Narratives and the Normative Evaluation of Beliefs
Some narratives are about beliefs. These narratives tell a story about how we came to have our beliefs about some aspect of law. Some of these narratives "debunk," aiming to delegitimate a belief--by showing that the origins of the belief are such that the belief is unreliable or tainted. Other narratives "vindicate," aim to establish the process by which the belief was formed is reliable and hence that the belief is likely true. Similarly, the origins of a belief might be associated with right actions or good people, suggesting that the belief itself is good.
The use of debunking and vindicating narratives is especially relevant to legal theory when a story is told about the development of a legal theory itself. For example, a vindicating narrative about American legal realism might begin by identifying legal formalism with the interests of the wealthy and powerful and rationalization of injustice for the poor and powerless. Legal realism, the narrative might continue, was championed by progressives, who developed the new legal theory in order to put law in the service of the common good and the struggle against injustice and oppression. Formalist beliefs, the narrative suggests, are "bad," whereas realists beliefs are "good." In this toy example, the narrative vindicates legal realism and debunks legal formalism.
The Genetic Fallacy
Although normative narratives may be rhetorically powerful, some critics of the normative use of narrative are worried that their persuasive force may rely on rhetoric rather than reason. One version of this worry is expressed by invocation of the "genetic fallacy"--one of the informal fallacies identified in standard accounts of informal logic. The key idea is that the origins of an idea or belief may not be relevant to its truth or falsity. Sometimes this is clear. From the fact that Hitler was a vegetarian, it does not follow that vegetarianism is morally abhorrent. From the fact that Franklyn Delano Roosevelt, Jr., a great President, approved the internment of Japanese Americans, it does not follow that their detention was morally permissible.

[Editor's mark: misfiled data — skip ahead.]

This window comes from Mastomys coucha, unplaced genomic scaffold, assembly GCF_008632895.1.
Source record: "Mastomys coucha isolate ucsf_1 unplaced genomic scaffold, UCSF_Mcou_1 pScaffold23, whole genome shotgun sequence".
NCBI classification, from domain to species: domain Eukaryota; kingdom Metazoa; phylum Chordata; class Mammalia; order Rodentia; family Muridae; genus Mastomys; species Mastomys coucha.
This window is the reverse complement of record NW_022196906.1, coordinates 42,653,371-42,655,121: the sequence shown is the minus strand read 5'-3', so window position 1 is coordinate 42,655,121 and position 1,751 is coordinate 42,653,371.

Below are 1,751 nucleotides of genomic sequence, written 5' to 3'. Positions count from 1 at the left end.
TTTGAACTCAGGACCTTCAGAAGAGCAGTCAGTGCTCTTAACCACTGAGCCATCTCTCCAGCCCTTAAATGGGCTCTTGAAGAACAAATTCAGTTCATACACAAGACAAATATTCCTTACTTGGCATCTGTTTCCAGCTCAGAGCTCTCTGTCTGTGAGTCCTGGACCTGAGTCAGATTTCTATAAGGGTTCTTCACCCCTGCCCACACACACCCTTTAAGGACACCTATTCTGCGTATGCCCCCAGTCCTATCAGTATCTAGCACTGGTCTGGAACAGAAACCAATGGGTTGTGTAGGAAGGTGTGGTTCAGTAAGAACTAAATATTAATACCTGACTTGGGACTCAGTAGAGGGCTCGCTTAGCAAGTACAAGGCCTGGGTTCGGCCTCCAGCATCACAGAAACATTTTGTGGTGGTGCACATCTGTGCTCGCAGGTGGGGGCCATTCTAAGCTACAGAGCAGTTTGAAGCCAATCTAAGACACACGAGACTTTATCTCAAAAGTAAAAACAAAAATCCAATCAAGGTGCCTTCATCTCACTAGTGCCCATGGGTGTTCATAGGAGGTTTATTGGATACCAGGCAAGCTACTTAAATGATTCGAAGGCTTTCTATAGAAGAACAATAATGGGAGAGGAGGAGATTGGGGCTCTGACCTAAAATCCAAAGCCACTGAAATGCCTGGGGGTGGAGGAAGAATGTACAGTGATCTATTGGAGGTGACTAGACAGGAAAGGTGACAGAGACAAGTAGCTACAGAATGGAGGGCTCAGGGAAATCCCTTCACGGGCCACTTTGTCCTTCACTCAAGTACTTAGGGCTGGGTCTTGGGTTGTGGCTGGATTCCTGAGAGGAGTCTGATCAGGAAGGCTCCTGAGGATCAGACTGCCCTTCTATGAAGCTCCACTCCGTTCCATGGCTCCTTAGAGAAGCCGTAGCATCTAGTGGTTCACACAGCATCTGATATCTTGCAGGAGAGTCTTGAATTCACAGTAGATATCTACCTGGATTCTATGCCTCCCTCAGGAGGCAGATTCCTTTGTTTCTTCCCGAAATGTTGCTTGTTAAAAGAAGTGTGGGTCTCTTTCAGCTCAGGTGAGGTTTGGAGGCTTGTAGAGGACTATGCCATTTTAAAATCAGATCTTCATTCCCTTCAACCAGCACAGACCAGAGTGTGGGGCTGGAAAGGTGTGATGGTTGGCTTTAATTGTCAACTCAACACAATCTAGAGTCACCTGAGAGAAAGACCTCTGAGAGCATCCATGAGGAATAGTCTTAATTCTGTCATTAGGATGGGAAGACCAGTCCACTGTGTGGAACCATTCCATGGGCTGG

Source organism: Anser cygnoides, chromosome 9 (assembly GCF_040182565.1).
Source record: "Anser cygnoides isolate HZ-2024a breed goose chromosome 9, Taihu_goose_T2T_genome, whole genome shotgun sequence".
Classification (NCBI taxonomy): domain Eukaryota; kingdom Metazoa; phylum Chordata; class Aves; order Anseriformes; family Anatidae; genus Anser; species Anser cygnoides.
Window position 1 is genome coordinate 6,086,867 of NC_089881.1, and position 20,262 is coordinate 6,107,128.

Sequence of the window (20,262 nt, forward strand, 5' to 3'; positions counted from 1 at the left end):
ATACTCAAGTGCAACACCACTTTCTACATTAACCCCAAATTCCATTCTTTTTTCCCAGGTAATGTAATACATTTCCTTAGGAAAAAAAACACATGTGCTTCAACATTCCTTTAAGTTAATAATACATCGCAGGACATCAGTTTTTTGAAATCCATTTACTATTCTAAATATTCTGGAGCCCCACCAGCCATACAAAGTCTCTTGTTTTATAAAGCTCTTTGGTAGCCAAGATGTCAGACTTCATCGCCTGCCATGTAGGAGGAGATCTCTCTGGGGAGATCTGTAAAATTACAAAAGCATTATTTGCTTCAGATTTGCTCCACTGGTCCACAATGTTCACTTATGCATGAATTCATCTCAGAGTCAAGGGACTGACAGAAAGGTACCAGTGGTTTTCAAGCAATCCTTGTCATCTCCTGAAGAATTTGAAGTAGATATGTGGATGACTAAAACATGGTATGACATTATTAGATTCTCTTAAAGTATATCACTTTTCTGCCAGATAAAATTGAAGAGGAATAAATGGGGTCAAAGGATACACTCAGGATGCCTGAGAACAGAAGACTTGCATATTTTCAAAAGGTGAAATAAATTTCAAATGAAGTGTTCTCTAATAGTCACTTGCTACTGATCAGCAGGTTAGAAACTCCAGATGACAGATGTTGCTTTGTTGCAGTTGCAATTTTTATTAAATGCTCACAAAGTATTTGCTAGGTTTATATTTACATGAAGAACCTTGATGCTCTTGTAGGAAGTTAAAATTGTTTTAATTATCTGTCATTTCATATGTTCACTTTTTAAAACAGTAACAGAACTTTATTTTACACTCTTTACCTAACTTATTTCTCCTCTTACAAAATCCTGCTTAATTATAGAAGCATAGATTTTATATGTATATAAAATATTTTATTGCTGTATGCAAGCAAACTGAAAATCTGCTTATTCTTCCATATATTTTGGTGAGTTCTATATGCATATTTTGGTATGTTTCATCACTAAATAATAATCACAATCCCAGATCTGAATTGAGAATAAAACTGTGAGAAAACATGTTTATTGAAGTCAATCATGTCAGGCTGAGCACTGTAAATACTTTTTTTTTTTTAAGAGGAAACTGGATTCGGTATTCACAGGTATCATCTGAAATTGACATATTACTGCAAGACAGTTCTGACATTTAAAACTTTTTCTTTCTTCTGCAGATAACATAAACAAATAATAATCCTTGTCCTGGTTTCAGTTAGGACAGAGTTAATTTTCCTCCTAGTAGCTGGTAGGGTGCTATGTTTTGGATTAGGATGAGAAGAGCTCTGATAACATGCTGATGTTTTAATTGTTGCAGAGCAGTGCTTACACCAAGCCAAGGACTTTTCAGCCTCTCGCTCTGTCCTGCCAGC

Likewise, it is not clear that narratives that a link between some legal phenomenon and identity provides good reasons for supporting the legal phenomenon. From the fact that a narrative associates some historical development with a particular identity (e.g., being an American), it does not follow that the development is good, right, or justice. The fact that a given legal practice is part of a group's identity is consistent with that practice being thoroughly bad: if racism is part of American identity, it does not follow that racist laws are good. Although identity claims may be persuasive, it is not clear that they rest on valid arguments.
Although some normative narratives about beliefs or theories commit the genetic fallacy, this is not always the case. In other cases, the origins of a belief truly are debunking--because it can be shown that the causal mechanism that induces the belief is such that it is inconsistent with the truth of the belief. Or the debunking explanation might show that whether or not the belief is true, the causal mechanisms that induced the belief did not rely on good evidence and hence that the belief is not well grounded--even if it might turn out to be true upon further investigation. In either event, the debunking narrative provides good reason to question the belief. What is sometimes called "critique of ideology" works in this way. If it could be shown that the ideal of the rule of law is an ideological construct that was developed in order to further the interests of the capitalist class, that would be a good reason to question the belief that the rule of law is normatively valuable.
Normative narratives are common in contemporary legal theory, but the theoretical foundations for the claims that narratives have normative significance are seldom made explicit. This aim of this entry in the Legal Theory Lexicon was to provide an introduction to these issues and to give readers a basis for reflection.
Related Lexicon Entries
- Legal Theory Lexicon 003: Hypotheticals
- Legal Theory Lexicon 014: Fact and Value
- Legal Theory Lexicon 020: Causation
- Legal Theory Lexicon 040: Functional Explanation in Legal Theory
- Legal Theory Lexicon 046: Legitimacy
- Raymond Geuss, The Idea of a Critical Theory: Habermas and the Frankfurt School (1981).
- Lawrence B. Solum, Narrative, Normativity, and Causation, 2010 Mich. St. L. Rev. 597, 602 (2010).
- Jacob Van Vleet, Informal Logical Fallacies: A Brief Guide (2010).
(First posted on June 4, 2017.)